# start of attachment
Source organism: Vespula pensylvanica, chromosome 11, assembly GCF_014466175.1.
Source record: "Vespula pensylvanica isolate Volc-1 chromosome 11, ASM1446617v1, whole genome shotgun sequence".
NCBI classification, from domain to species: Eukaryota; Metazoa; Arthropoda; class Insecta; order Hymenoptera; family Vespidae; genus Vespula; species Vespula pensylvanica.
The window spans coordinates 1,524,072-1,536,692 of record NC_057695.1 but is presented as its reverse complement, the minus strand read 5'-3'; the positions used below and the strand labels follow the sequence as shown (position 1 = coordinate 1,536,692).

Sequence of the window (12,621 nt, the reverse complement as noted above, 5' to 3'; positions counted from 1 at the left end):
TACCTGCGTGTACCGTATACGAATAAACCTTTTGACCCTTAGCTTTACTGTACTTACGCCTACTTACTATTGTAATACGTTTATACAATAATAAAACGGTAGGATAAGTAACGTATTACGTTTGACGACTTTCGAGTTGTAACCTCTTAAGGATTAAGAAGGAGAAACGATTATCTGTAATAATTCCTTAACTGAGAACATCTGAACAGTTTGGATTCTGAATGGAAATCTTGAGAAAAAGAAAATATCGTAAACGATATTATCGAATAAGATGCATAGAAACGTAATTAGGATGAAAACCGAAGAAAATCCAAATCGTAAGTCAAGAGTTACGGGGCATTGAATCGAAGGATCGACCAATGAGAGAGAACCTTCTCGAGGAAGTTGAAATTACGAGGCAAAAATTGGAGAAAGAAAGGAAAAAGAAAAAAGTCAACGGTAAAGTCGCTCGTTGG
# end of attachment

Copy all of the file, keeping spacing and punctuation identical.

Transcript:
Source organism: Vespula pensylvanica, chromosome 11, assembly GCF_014466175.1.
Source record: "Vespula pensylvanica isolate Volc-1 chromosome 11, ASM1446617v1, whole genome shotgun sequence".
NCBI classification, from domain to species: Eukaryota; Metazoa; Arthropoda; class Insecta; order Hymenoptera; family Vespidae; genus Vespula; species Vespula pensylvanica.
The window spans coordinates 1,524,072-1,536,692 of record NC_057695.1 but is presented as its reverse complement, the minus strand read 5'-3'; the positions used below and the strand labels follow the sequence as shown (position 1 = coordinate 1,536,692).

Sequence of the window (12,621 nt, the reverse complement as noted above, 5' to 3'; positions counted from 1 at the left end):
TACCTGCGTGTACCGTATACGAATAAACCTTTTGACCCTTAGCTTTACTGTACTTACGCCTACTTACTATTGTAATACGTTTATACAATAATAAAACGGTAGGATAAGTAACGTATTACGTTTGACGACTTTCGAGTTGTAACCTCTTAAGGATTAAGAAGGAGAAACGATTATCTGTAATAATTCCTTAACTGAGAACATCTGAACAGTTTGGATTCTGAATGGAAATCTTGAGAAAAAGAAAATATCGTAAACGATATTATCGAATAAGATGCATAGAAACGTAATTAGGATGAAAACCGAAGAAAATCCAAATCGTAAGTCAAGAGTTACGGGGCATTGAATCGAAGGATCGACCAATGAGAGAGAACCTTCTCGAGGAAGTTGAAATTACGAGGCAAAAATTGGAGAAAGAAAGGAAAAAGAAAAAAGTCAACGGTAAAGTCGCTCGTTGG